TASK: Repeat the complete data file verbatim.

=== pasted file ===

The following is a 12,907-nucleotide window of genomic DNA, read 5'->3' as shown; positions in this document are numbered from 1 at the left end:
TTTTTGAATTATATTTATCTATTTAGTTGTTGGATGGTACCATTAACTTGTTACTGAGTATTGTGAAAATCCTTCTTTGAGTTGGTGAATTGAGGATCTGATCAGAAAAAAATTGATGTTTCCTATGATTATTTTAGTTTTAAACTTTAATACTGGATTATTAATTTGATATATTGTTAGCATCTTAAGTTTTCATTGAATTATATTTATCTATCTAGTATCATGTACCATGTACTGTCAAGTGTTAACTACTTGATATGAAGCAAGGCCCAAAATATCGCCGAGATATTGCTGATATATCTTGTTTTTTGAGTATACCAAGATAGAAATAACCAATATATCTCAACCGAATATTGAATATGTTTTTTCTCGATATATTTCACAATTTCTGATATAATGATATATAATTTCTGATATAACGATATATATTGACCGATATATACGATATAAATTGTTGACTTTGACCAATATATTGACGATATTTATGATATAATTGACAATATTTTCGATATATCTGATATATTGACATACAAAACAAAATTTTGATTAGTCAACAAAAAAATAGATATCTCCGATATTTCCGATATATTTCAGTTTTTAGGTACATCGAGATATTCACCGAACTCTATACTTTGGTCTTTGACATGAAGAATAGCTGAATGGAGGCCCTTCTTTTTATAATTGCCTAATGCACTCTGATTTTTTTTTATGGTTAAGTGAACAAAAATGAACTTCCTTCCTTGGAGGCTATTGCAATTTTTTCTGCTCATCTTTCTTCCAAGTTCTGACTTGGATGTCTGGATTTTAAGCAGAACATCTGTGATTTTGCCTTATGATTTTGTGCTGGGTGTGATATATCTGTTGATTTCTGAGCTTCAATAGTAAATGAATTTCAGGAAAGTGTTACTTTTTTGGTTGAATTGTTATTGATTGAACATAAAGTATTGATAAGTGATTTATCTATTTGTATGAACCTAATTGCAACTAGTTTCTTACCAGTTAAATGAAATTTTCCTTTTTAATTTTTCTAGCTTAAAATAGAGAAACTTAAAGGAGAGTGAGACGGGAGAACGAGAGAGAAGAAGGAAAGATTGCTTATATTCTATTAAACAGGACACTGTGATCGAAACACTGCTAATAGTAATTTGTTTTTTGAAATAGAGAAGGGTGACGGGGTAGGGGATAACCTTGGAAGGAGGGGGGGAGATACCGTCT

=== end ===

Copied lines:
The following is a 12,907-nucleotide window of genomic DNA, read 5'->3' as shown; positions in this document are numbered from 1 at the left end:
TTTTTGAATTATATTTATCTATTTAGTTGTTGGATGGTACCATTAACTTGTTACTGAGTATTGTGAAAATCCTTCTTTGAGTTGGTGAATTGAGGATCTGATCAGAAAAAAATTGATGTTTCCTATGATTATTTTAGTTTTAAACTTTAATACTGGATTATTAATTTGATATATTGTTAGCATCTTAAGTTTTCATTGAATTATATTTATCTATCTAGTATCATGTACCATGTACTGTCAAGTGTTAACTACTTGATATGAAGCAAGGCCCAAAATATCGCCGAGATATTGCTGATATATCTTGTTTTTTGAGTATACCAAGATAGAAATAACCAATATATCTCAACCGAATATTGAATATGTTTTTTCTCGATATATTTCACAATTTCTGATATAATGATATATAATTTCTGATATAACGATATATATTGACCGATATATACGATATAAATTGTTGACTTTGACCAATATATTGACGATATTTATGATATAATTGACAATATTTTCGATATATCTGATATATTGACATACAAAACAAAATTTTGATTAGTCAACAAAAAAATAGATATCTCCGATATTTCCGATATATTTCAGTTTTTAGGTACATCGAGATATTCACCGAACTCTATACTTTGGTCTTTGACATGAAGAATAGCTGAATGGAGGCCCTTCTTTTTATAATTGCCTAATGCACTCTGATTTTTTTTTATGGTTAAGTGAACAAAAATGAACTTCCTTCCTTGGAGGCTATTGCAATTTTTTCTGCTCATCTTTCTTCCAAGTTCTGACTTGGATGTCTGGATTTTAAGCAGAACATCTGTGATTTTGCCTTATGATTTTGTGCTGGGTGTGATATATCTGTTGATTTCTGAGCTTCAATAGTAAATGAATTTCAGGAAAGTGTTACTTTTTTGGTTGAATTGTTATTGATTGAACATAAAGTATTGATAAGTGATTTATCTATTTGTATGAACCTAATTGCAACTAGTTTCTTACCAGTTAAATGAAATTTTCCTTTTTAATTTTTCTAGCTTAAAATAGAGAAACTTAAAGGAGAGTGAGACGGGAGAACGAGAGAGAAGAAGGAAAGATTGCTTATATTCTATTAAACAGGACACTGTGATCGAAACACTGCTAATAGTAATTTGTTTTTTGAAATAGAGAAGGGTGACGGGGTAGGGGATAACCTTGGAAGGAGGGGGGGAGATACCGTCT